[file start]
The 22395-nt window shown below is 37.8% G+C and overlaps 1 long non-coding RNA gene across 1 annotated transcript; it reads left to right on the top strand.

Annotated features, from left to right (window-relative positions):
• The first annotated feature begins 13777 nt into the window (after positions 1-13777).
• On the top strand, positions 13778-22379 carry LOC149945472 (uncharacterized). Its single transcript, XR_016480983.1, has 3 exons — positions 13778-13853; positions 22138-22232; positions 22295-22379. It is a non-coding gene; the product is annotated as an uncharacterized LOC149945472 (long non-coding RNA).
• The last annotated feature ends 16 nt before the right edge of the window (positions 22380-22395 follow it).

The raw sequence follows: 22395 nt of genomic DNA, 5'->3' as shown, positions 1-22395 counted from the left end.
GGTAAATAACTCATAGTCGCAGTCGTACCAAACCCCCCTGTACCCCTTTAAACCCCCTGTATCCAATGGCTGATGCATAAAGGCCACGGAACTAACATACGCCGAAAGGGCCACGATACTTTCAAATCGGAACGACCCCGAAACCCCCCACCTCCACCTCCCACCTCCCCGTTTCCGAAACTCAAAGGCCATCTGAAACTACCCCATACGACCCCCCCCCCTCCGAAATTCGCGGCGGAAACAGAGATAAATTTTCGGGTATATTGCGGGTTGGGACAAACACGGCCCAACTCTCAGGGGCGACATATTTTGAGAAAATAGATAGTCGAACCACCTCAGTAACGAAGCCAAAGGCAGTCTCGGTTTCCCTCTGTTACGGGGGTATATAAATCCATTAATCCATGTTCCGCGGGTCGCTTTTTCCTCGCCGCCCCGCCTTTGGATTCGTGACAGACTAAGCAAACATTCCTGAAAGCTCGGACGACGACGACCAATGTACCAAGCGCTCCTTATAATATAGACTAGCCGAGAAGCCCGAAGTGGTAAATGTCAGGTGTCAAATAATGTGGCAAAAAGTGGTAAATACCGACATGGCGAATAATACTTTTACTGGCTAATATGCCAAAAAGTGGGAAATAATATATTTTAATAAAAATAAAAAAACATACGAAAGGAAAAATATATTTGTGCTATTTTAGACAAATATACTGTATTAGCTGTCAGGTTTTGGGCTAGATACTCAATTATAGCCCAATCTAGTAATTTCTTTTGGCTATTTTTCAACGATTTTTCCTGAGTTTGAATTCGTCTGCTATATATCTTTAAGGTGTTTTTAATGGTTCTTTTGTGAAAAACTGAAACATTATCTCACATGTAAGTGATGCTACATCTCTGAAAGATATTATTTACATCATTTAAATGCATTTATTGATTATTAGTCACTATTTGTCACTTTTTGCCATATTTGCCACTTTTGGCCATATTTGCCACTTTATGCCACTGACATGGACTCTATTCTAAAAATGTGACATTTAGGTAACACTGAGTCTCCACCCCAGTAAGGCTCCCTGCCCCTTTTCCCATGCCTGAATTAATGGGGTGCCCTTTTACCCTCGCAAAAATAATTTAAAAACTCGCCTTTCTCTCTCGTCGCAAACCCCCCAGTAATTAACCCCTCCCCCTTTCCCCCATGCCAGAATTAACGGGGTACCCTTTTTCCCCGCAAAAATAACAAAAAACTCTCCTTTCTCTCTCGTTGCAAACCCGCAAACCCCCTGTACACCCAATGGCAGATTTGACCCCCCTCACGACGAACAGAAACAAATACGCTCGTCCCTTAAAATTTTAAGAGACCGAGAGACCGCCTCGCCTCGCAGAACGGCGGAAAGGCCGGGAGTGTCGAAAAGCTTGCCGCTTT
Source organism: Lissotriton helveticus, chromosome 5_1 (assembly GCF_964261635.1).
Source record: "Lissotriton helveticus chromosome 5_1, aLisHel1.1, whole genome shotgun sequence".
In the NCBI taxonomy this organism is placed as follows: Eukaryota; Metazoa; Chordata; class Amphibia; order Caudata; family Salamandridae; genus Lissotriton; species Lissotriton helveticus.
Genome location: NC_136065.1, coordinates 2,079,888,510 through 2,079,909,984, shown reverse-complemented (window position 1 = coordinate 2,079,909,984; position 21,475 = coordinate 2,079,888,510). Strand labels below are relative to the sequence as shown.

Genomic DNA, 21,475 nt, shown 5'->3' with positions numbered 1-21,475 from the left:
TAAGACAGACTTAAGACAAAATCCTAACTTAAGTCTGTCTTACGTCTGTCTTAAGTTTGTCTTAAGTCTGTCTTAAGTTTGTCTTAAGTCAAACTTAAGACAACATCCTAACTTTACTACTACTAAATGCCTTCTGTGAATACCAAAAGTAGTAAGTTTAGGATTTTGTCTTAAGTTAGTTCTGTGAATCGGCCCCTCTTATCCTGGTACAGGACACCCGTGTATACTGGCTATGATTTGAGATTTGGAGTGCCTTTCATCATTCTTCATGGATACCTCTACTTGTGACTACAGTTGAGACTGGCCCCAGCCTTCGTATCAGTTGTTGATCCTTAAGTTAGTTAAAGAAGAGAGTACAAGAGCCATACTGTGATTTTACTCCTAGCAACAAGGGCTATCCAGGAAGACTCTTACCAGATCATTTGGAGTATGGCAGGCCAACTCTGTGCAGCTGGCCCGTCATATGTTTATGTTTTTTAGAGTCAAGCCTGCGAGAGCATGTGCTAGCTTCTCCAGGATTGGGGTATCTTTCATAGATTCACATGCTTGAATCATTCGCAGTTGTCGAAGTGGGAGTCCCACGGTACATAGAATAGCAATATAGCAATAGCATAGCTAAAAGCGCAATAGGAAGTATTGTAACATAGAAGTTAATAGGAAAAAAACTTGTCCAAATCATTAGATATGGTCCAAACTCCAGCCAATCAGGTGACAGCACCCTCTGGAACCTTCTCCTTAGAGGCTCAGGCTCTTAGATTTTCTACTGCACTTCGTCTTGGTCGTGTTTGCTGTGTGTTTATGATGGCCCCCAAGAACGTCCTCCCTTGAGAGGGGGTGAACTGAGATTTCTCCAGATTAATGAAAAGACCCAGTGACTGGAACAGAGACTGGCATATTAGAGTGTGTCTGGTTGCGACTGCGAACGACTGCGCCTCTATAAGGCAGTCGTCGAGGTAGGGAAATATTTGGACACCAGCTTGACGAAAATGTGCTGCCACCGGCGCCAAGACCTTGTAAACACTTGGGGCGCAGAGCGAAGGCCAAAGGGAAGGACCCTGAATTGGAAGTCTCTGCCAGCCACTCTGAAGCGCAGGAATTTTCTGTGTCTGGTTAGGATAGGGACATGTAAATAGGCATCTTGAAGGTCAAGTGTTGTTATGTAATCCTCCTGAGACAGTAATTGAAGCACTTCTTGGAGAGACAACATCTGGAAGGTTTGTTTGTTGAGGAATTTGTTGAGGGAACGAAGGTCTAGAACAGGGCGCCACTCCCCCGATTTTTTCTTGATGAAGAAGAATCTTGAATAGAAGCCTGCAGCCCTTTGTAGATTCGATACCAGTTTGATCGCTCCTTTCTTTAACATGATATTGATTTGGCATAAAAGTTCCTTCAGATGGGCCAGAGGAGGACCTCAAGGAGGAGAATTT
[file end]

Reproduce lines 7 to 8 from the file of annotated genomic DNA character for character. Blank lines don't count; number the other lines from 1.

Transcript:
GGTAAATAACTCATAGTCGCAGTCGTACCAAACCCCCCTGTACCCCTTTAAACCCCCTGTATCCAATGGCTGATGCATAAAGGCCACGGAACTAACATACGCCGAAAGGGCCACGATACTTTCAAATCGGAACGACCCCGAAACCCCCCACCTCCACCTCCCACCTCCCCGTTTCCGAAACTCAAAGGCCATCTGAAACTACCCCATACGACCCCCCCCCCTCCGAAATTCGCGGCGGAAACAGAGATAAATTTTCGGGTATATTGCGGGTTGGGACAAACACGGCCCAACTCTCAGGGGCGACATATTTTGAGAAAATAGATAGTCGAACCACCTCAGTAACGAAGCCAAAGGCAGTCTCGGTTTCCCTCTGTTACGGGGGTATATAAATCCATTAATCCATGTTCCGCGGGTCGCTTTTTCCTCGCCGCCCCGCCTTTGGATTCGTGACAGACTAAGCAAACATTCCTGAAAGCTCGGACGACGACGACCAATGTACCAAGCGCTCCTTATAATATAGACTAGCCGAGAAGCCCGAAGTGGTAAATGTCAGGTGTCAAATAATGTGGCAAAAAGTGGTAAATACCGACATGGCGAATAATACTTTTACTGGCTAATATGCCAAAAAGTGGGAAATAATATATTTTAATAAAAATAAAAAAACATACGAAAGGAAAAATATATTTGTGCTATTTTAGACAAATATACTGTATTAGCTGTCAGGTTTTGGGCTAGATACTCAATTATAGCCCAATCTAGTAATTTCTTTTGGCTATTTTTCAACGATTTTTCCTGAGTTTGAATTCGTCTGCTATATATCTTTAAGGTGTTTTTAATGGTTCTTTTGTGAAAAACTGAAACATTATCTCACATGTAAGTGATGCTACATCTCTGAAAGATATTATTTACATCATTTAAATGCATTTATTGATTATTAGTCACTATTTGTCACTTTTTGCCATATTTGCCACTTTTGGCCATATTTGCCACTTTATGCCACTGACATGGACTCTATTCTAAAAATGTGACATTTAGGTAACACTGAGTCTCCACCCCAGTAAGGCTCCCTGCCCCTTTTCCCATGCCTGAATTAATGGGGTGCCCTTTTACCCTCGCAAAAATAATTTAAAAACTCGCCTTTCTCTCTCGTCGCAAACCCCCCAGTAATTAACCCCTCCCCCTTTCCCCCATGCCAGAATTAACGGGGTACCCTTTTTCCCCGCAAAAATAACAAAAAACTCTCCTTTCTCTCTCGTTGCAAACCCGCAAACCCCCTGTACACCCAATGGCAGATTTGACCCCCCTCACGACGAACAGAAACAAATACGCTCGTCCCTTAAAATTTTAAGAGACCGAGAGACCGCCTCGCCTCGCAGAACGGCGGAAAGGCCGGGAGTGTCGAAAAGCTTGCCGCTTT
Source organism: Lissotriton helveticus, chromosome 5_1 (assembly GCF_964261635.1).